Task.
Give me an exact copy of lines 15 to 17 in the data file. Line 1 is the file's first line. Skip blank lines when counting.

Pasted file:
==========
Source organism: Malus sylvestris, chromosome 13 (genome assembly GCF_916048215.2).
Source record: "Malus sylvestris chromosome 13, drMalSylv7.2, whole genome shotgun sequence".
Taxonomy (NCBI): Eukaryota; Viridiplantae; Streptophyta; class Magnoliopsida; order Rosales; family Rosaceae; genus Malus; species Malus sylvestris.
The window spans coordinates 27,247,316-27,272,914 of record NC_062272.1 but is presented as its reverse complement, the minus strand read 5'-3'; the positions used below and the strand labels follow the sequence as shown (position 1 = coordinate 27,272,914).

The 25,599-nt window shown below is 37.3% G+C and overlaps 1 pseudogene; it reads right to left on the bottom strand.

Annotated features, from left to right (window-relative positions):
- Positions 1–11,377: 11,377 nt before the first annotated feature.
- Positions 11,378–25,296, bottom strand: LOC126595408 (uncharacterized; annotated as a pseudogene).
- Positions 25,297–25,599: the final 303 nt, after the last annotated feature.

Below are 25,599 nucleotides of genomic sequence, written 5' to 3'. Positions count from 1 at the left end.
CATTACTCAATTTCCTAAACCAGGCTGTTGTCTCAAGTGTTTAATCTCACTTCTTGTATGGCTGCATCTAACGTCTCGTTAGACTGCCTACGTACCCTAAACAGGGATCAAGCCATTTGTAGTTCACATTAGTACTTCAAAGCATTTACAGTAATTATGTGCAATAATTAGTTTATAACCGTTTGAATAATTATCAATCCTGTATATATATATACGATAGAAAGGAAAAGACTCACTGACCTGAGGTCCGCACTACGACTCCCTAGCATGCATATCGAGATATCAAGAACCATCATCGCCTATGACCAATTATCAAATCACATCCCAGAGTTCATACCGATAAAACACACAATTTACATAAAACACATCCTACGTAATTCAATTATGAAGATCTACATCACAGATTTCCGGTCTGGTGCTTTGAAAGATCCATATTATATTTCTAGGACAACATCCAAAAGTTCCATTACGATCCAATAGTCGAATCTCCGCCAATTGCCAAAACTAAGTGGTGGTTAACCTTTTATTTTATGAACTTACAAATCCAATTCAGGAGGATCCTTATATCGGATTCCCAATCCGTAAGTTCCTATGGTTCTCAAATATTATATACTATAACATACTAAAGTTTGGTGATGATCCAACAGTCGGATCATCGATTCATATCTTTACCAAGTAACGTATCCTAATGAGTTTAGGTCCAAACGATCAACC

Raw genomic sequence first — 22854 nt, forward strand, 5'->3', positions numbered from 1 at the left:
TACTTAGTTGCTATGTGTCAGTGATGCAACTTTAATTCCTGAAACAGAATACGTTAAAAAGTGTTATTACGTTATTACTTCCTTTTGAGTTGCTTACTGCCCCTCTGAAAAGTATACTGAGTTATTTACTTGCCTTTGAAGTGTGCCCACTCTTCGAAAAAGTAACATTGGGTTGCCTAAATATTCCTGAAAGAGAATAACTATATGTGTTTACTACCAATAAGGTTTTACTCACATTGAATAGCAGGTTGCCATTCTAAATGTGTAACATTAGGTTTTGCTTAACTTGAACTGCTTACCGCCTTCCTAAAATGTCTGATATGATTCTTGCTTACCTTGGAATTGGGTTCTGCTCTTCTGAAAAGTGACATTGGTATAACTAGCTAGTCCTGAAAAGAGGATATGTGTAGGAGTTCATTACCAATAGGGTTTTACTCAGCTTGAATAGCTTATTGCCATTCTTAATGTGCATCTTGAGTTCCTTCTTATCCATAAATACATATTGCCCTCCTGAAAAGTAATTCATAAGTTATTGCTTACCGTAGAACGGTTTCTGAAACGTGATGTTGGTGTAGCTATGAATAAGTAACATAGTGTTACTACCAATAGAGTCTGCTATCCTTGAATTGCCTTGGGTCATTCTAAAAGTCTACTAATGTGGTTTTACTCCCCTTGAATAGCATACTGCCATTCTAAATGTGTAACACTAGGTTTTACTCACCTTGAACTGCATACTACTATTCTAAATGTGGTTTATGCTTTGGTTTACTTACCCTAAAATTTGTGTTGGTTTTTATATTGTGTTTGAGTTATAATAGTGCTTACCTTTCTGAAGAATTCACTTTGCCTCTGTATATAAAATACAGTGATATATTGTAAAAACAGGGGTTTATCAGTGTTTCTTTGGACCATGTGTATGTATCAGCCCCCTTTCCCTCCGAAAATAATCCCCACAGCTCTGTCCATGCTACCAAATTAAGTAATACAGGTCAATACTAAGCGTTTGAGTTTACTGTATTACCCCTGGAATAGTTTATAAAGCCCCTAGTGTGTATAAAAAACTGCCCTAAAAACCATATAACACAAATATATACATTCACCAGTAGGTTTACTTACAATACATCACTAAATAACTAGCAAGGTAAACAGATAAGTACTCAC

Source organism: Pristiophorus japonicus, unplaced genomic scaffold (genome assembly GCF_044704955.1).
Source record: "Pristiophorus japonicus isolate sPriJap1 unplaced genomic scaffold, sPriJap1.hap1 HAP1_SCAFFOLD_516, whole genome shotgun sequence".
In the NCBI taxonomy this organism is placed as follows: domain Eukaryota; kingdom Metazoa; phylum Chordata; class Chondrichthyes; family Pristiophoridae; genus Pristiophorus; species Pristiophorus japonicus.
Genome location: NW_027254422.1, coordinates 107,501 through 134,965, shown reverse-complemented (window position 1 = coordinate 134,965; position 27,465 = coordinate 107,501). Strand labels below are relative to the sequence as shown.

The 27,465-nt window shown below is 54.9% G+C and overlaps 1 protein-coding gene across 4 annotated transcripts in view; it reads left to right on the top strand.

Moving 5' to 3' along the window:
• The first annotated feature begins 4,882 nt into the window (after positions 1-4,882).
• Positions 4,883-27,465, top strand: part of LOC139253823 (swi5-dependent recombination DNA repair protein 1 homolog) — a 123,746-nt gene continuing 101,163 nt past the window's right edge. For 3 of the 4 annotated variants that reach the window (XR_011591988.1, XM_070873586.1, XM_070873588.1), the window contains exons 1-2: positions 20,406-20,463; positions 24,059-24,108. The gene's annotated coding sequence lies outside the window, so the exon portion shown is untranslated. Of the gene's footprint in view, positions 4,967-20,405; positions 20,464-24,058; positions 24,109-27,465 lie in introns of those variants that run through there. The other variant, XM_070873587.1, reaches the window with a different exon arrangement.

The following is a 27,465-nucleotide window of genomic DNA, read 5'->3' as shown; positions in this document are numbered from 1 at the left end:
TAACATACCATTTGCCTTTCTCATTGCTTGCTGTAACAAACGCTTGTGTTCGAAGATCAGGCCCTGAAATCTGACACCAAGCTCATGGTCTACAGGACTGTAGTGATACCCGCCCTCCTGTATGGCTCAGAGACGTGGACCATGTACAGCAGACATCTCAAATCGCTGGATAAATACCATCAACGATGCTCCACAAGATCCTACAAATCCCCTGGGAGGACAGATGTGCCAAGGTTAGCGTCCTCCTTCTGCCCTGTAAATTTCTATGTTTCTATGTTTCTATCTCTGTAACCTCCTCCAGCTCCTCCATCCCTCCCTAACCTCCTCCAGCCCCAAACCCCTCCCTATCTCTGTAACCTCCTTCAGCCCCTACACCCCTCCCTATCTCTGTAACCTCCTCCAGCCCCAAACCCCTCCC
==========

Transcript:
Source record: "Pristiophorus japonicus isolate sPriJap1 unplaced genomic scaffold, sPriJap1.hap1 HAP1_SCAFFOLD_516, whole genome shotgun sequence".
In the NCBI taxonomy this organism is placed as follows: domain Eukaryota; kingdom Metazoa; phylum Chordata; class Chondrichthyes; family Pristiophoridae; genus Pristiophorus; species Pristiophorus japonicus.
Genome location: NW_027254422.1, coordinates 107,501 through 134,965, shown reverse-complemented (window position 1 = coordinate 134,965; position 27,465 = coordinate 107,501). Strand labels below are relative to the sequence as shown.